Brown was a big part of that late run, but that’s just about all that salvaged a truly abysmal night. He looked lost all over the court, launching brick after brick and not making quick enough decisions with and off the ball or on defense. He was routinely exposed by Tyrese Maxey, who dominated the second half with relentless offensive conviction.

As I’ve said many times, Brown’s weaknesses aren’t necessarily that much worse than those of other comparable stars, but the way he makes mistakes is so visually unappealing that it feels ten times worse than it actually is. Exhibit A:

In the fourth quarter, Jaylen found himself dribbling the ball across midcourt, staring aimlessly at Derrick White, who was filling the lane to his left. It was pretty obvious something was about to go wrong, because Brown’s eyes were glazed over, unable or unwilling to be decisive crossing half court. And wouldn’t you know it, he lost the ball, giving up a crucial fast-break bucket.

Maybe it wasn’t as bad as it looked, but... it looked really bad. I guess optics make emotions, and let’s just say I wasn't vibing with Jaylen’s play last night.

Boston Celtics v Philadelphia 76ers Photo by Tim Nwachukwu/Getty Images

3. What is Payton Pritchard even doing?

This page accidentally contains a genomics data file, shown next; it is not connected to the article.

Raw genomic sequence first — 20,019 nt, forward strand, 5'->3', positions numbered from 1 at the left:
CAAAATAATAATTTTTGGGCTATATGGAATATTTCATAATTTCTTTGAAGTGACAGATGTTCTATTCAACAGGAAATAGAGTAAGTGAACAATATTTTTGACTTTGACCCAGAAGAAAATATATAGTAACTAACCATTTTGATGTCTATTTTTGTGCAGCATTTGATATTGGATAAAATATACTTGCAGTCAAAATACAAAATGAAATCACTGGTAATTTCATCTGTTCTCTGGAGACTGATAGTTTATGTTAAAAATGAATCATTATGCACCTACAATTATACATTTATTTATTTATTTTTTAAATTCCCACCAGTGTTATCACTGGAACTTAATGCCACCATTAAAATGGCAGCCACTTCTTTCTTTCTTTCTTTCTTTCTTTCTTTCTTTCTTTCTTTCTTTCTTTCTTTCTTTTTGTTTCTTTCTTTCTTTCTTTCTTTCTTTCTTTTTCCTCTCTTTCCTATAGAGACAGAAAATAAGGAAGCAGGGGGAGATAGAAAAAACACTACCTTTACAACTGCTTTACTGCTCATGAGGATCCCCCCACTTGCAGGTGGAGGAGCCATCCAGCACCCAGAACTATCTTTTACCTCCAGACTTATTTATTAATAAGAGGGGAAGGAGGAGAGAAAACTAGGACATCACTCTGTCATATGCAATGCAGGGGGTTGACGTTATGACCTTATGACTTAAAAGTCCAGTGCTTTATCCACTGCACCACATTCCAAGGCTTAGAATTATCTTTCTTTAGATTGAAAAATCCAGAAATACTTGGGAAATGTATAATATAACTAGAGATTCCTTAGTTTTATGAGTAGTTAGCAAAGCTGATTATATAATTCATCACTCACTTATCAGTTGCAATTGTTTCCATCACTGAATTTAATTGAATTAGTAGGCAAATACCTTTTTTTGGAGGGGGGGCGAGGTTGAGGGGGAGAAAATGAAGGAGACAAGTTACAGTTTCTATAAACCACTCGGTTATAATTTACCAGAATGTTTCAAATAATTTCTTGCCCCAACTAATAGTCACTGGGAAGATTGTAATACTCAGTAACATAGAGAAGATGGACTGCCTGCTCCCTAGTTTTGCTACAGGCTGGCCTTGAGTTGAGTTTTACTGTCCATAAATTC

With how the Celtics’ offseason panned out, the four-year, $30 million deal that Pritchard inked felt totally defensible. The Celtics traded their third guard to build the super-ultra-mega backcourt of Jrue Holiday and Derrick White, so locking down Pritchard felt like a solid idea.

But maybe there was a reason Pritchard was unplayable last year, because man is he struggling. Since smoking the Pacers like a rack of spare ribs, Pritchard has unironically shot 0-11 from the field, scoring zero points total in the last three games.

That cannot continue. Much has been made of the Celtics’ elite starting lineup, but holy mackerel has the bench been inconsistent. Sam Hauser—along with some Oshae Brissett flashes—has been serviceable, taking some pressure off Tatum and Brown as a backup wing, but Pritchard and Luke Kornet have been completely unplayable.

Every minute either guy has been on the court since the Pacers game, it feels like nothing productive is going to happen. I don’t expect a lot out of Luke Kornet, and the Celtics have some flexibility with bigs and small lineups. But Pritchard has to get it together, otherwise the Celtics will have to look elsewhere for depth.

4. Finally, what are we even going to do?

I watch enough sports to know what happens when a team starts out hot, beating up on inferior teams and then dropping a pair to actual contenders. In the next few days, various members of the media will call the Celtics “frauds.”

I just want everyone to prepare themselves for that. “Frauds” is a particularly negative thing to call somebody, but it is worth wondering how the Celtics will handle great players on the other side of the ball, now having struggled in back-to-back contests against Anthony Edwards and the Embiid-Maxey combo meal.

For now, it’s onto Brooklyn to start out the In-Season Tournament on Friday. Hopefully, I’ll at least have an idea of what we’re even doing by then.